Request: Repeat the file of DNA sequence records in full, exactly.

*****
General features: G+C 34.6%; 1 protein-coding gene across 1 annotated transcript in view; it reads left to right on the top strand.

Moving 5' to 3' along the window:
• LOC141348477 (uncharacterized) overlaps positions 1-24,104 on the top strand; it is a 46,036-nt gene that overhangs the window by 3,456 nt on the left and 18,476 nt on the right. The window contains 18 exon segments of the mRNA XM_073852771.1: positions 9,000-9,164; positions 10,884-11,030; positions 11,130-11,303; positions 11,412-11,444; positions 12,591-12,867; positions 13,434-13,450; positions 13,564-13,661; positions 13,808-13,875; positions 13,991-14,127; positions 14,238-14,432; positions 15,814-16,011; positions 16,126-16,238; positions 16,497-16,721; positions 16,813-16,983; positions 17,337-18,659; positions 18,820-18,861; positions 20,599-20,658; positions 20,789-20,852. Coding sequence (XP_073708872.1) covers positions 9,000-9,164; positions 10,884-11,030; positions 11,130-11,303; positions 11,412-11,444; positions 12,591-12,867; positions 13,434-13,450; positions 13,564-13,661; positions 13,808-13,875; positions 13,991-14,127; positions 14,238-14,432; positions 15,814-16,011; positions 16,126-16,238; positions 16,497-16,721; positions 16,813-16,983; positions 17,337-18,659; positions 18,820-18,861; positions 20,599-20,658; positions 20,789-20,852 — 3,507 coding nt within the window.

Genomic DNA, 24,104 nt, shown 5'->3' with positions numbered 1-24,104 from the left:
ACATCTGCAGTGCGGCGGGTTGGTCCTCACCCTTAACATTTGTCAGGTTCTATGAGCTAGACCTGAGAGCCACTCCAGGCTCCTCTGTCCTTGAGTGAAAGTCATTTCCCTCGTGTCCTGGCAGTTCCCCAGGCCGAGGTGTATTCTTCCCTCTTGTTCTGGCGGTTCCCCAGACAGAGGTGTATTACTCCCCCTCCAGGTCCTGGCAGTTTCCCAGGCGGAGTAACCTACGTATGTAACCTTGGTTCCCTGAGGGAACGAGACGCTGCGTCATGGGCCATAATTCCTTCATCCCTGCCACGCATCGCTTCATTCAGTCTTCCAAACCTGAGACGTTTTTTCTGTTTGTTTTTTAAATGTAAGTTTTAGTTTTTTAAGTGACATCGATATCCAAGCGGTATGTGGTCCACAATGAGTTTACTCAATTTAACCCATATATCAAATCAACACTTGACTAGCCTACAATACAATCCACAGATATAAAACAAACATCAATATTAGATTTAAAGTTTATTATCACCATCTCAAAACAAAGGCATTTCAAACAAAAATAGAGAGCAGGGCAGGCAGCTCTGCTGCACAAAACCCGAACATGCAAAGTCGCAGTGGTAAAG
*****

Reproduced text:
General features: G+C 34.6%; 1 protein-coding gene across 1 annotated transcript in view; it reads left to right on the top strand.

Moving 5' to 3' along the window:
• LOC141348477 (uncharacterized) overlaps positions 1-24,104 on the top strand; it is a 46,036-nt gene that overhangs the window by 3,456 nt on the left and 18,476 nt on the right. The window contains 18 exon segments of the mRNA XM_073852771.1: positions 9,000-9,164; positions 10,884-11,030; positions 11,130-11,303; positions 11,412-11,444; positions 12,591-12,867; positions 13,434-13,450; positions 13,564-13,661; positions 13,808-13,875; positions 13,991-14,127; positions 14,238-14,432; positions 15,814-16,011; positions 16,126-16,238; positions 16,497-16,721; positions 16,813-16,983; positions 17,337-18,659; positions 18,820-18,861; positions 20,599-20,658; positions 20,789-20,852. Coding sequence (XP_073708872.1) covers positions 9,000-9,164; positions 10,884-11,030; positions 11,130-11,303; positions 11,412-11,444; positions 12,591-12,867; positions 13,434-13,450; positions 13,564-13,661; positions 13,808-13,875; positions 13,991-14,127; positions 14,238-14,432; positions 15,814-16,011; positions 16,126-16,238; positions 16,497-16,721; positions 16,813-16,983; positions 17,337-18,659; positions 18,820-18,861; positions 20,599-20,658; positions 20,789-20,852 — 3,507 coding nt within the window.

Genomic DNA, 24,104 nt, shown 5'->3' with positions numbered 1-24,104 from the left:
ACATCTGCAGTGCGGCGGGTTGGTCCTCACCCTTAACATTTGTCAGGTTCTATGAGCTAGACCTGAGAGCCACTCCAGGCTCCTCTGTCCTTGAGTGAAAGTCATTTCCCTCGTGTCCTGGCAGTTCCCCAGGCCGAGGTGTATTCTTCCCTCTTGTTCTGGCGGTTCCCCAGACAGAGGTGTATTACTCCCCCTCCAGGTCCTGGCAGTTTCCCAGGCGGAGTAACCTACGTATGTAACCTTGGTTCCCTGAGGGAACGAGACGCTGCGTCATGGGCCATAATTCCTTCATCCCTGCCACGCATCGCTTCATTCAGTCTTCCAAACCTGAGACGTTTTTTCTGTTTGTTTTTTAAATGTAAGTTTTAGTTTTTTAAGTGACATCGATATCCAAGCGGTATGTGGTCCACAATGAGTTTACTCAATTTAACCCATATATCAAATCAACACTTGACTAGCCTACAATACAATCCACAGATATAAAACAAACATCAATATTAGATTTAAAGTTTATTATCACCATCTCAAAACAAAGGCATTTCAAACAAAAATAGAGAGCAGGGCAGGCAGCTCTGCTGCACAAAACCCGAACATGCAAAGTCGCAGTGGTAAAG